Best Deck Joist Tape – Buying Guide and 7 Top Products for 2020

So, you’ve made it through the hard part of deck building: installing the footings and constructing the framework. To make sure your deck stands for many years as a testament to your carpentry skills, you need the best deck joist tape you can buy to protect those vulnerable joists.

Deck joist tape is a self-adhering tape used as flashing on deck joists and ledger boards. This tape, which is applied cold, protects your joists from water damage by creating a water barrier between treated lumber and non-corrosive galvanized metal hangers.

I’ve put together a guide of the best deck tapes on the market to help you decide what will work best for your masterpiece. In this article, we’ll go over what factors you should consider when shopping for deck joist tape, some basic installation instructions, and even some joist tape alternatives.

Best Deck Joist Tape

Why do You Need Joist Tape?

With all that goes into building decks, applying joist tape may seem like one step you can skip. Not everyone uses deck tape when constructing a deck. And, since taping your joists is typically not a building code requirement, you might be asking yourself, “What difference will it make if I skip this step?” It could make quite a big difference.

When it rains, water and debris can become trapped in the nooks and crannies between the joists and deck boards, creating a moist environment that is slow to dry. Over time this trapped moisture will break down the wood joists, eventually causing them to rot. Deck joist tape creates a waterproof barrier that protects the joists.

And yes, even treated wood will eventually rot if not allowed to dry. So, while skipping joist tape may not matter much in the short term, it could make a world of difference in the long term.

In addition to the wood parts of your deck, water can also wreak havoc on the metal hangers that hold your deck framing together. Left unprotected, the copper in the treated wood will leach out of the wood, corroding the joist hangers holding your deck together.

Placing a waterproof membrane between the metal hangers and the treated wood prevents this chemical reaction from taking place. Now, before you point out that this wasn’t an issue with your old deck, keep in mind that this is a relatively new problem.

Before 2004, chromated copper arsenate (CCA) was used to create treated lumber. Although the presence of arsenic in CCA created a health hazard, this wood preservative did not cause major problems for metal fasteners and connectors.

After arsenic was banned from this process, the lumber industry began using other preservatives, including alkaline copper quaternary (ACQ) and copper azole (CA-B and CA-C).

Because these new preservatives contain much higher concentrations of copper, they wreak havoc on the zinc in galvanized fasteners. Still not convinced? In 2008, Simpson Strong Tie, the biggest manufacturer of metal hangers, published a bulletin stating that CA-B and ACQ are roughly twice as corrosive as CCA.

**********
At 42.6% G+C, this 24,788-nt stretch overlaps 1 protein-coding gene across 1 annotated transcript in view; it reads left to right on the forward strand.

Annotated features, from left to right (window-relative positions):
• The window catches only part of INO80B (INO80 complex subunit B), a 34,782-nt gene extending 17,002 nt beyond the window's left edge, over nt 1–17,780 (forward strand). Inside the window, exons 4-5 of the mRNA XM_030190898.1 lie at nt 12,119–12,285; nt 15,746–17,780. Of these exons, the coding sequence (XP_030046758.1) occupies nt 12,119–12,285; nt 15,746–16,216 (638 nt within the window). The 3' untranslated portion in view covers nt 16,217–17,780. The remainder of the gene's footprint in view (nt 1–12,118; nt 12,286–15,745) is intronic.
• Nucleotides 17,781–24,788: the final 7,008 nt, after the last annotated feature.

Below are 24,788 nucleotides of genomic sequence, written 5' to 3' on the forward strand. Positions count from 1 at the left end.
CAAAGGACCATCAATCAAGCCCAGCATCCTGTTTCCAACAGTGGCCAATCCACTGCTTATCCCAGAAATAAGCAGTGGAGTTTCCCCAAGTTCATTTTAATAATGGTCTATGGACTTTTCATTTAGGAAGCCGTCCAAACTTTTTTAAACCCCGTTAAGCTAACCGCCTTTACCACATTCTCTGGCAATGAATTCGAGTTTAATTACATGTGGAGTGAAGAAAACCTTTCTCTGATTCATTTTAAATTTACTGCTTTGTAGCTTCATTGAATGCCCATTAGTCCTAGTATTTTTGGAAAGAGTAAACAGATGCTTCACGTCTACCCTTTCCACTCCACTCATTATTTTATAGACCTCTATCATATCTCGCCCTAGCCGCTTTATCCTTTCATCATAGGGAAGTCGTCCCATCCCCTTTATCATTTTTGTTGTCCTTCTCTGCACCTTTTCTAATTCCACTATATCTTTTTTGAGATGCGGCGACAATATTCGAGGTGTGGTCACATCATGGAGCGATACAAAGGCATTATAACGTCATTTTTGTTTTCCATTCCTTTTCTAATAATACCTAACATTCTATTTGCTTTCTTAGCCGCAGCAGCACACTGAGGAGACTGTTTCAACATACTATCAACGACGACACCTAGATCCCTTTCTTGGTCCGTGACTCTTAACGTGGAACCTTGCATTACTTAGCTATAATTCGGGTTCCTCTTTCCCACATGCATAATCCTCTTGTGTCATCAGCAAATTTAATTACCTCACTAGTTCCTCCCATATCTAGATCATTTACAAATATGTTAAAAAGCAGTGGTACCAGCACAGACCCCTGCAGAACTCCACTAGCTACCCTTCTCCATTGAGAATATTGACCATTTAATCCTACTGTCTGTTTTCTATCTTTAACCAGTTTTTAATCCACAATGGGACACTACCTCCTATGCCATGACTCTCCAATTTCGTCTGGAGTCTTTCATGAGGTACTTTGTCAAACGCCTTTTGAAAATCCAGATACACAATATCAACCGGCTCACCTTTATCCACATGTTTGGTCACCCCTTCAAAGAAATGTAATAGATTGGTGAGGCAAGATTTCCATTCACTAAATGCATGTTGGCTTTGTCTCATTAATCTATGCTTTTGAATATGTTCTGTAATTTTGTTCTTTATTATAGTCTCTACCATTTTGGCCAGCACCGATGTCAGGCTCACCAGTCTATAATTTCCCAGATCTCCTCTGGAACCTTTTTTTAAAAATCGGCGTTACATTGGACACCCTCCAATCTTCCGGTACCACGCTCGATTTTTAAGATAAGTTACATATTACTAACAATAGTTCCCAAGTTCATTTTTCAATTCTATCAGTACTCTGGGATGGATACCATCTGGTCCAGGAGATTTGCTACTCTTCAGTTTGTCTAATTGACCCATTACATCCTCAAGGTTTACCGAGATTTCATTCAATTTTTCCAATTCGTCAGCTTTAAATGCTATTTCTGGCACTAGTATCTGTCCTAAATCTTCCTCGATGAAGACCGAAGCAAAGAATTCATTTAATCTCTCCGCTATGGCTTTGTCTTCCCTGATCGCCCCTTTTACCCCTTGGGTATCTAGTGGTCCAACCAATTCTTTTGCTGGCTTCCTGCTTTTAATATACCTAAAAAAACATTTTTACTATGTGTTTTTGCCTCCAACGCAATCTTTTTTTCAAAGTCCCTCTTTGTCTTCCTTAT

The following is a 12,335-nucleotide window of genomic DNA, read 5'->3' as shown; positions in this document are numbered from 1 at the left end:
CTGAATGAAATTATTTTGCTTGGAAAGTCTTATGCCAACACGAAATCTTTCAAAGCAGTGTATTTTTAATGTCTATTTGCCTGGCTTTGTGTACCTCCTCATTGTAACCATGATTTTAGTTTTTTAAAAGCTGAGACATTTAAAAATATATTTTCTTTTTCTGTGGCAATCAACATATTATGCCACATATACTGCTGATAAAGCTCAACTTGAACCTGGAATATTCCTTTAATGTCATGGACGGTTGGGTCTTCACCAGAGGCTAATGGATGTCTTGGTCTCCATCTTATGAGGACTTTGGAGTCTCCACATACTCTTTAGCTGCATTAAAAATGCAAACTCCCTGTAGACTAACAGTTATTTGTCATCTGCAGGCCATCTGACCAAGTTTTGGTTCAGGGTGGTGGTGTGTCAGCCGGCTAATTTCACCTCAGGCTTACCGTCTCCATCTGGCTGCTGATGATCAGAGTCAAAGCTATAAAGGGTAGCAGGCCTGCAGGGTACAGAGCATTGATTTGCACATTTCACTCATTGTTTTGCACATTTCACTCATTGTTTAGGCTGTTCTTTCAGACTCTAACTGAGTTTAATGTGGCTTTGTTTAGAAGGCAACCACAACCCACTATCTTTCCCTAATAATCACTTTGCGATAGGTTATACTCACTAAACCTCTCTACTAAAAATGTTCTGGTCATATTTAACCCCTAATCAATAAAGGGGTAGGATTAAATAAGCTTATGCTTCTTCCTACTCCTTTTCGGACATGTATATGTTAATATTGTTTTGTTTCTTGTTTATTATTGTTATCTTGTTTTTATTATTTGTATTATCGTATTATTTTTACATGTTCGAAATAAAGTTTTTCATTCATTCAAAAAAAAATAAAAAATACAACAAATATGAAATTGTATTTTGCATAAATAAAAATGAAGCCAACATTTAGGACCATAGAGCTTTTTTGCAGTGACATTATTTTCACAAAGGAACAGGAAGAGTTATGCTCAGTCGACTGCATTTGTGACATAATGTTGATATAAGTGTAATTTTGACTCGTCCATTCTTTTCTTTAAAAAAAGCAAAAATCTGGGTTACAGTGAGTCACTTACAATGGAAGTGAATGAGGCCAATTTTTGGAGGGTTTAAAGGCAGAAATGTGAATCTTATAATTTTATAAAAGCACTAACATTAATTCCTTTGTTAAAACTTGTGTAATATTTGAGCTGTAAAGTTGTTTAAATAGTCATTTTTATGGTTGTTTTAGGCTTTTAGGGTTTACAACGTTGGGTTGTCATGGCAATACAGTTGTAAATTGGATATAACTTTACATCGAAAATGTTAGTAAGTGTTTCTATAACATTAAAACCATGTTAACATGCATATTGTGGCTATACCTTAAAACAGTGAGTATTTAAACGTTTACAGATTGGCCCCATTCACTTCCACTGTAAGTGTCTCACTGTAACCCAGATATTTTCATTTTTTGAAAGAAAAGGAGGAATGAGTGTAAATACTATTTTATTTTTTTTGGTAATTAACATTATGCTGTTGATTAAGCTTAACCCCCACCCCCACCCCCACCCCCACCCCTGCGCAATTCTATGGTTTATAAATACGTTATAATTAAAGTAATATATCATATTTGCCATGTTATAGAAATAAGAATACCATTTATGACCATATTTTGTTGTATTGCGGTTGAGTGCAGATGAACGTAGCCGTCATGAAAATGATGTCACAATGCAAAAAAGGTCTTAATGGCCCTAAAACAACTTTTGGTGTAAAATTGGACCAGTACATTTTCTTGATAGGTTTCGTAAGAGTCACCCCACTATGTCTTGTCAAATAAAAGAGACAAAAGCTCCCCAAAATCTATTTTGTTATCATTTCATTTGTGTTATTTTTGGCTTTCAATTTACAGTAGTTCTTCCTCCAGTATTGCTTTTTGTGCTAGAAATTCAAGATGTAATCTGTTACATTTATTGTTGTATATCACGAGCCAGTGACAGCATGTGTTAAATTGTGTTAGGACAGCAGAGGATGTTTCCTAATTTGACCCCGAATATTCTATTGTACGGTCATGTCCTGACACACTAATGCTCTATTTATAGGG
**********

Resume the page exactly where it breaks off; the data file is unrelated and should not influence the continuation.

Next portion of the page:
You need to protect your metal hangers. This is where deck joist tape comes in. Deck joist tape prevents this chemical reaction from happening by creating a barrier between the metal hangers and treated lumber.

Like it or not, you’re going to need to protect your deck framing. But don’t fret. There are many deck joist tape options that can be installed quickly and inexpensively.

Best Deck Joist Tape – Our Top Recommendations

You may find this hard to believe, but not all deck joist tapes are created equal. Some are easy to install while others take more time but offer maximum protection. In this section, we’ll go over the pros and cons of the top deck joist tapes on the market.

1. Imus Seal Butyl Joist Tape

joist tapeThe company Styxe is serious about protecting your deck joists. It’s the only product they make. That should give you some idea as to how good their self-adhering flashing tape for joists is. Unlike other tapes that stick (pun intended) with tried and true tar paper material, Imus goes with butyl rubber.

Why? Rubber has a few advantages over the tar paper. As anyone who has some roofing experience under their belt knows, tar paper is prone to tearing. Try tearing a rubber inner tube. Exactly. Butyl tape is much more durable.

Rubber also has a nice quality of closing in around holes. Thus, when you’re done screwing or nailing through the tape to attach the decking, the rubber closes tightly around the fastener, shielding the hole from damaging water infiltration.

During installation, you need your deck joist tape to stay put. The folks at Styxe know this, which is why they’ve made their tape so sticky. In fact, it’s downright gooey. Just keep in mind that you’re making a commitment when installing this tape. Once it’s down, it’s not coming back up again.

Imus Seal Butyl joist tape, unlike other tapes on this list, also comes in a variety of sizes to handle standard joists, double joists, and ledger boards. Available widths include 1 5/8”, 4” and 6”. All rolls come in 50’ lengths.

Pros

  • Cheaper than other butyl tapes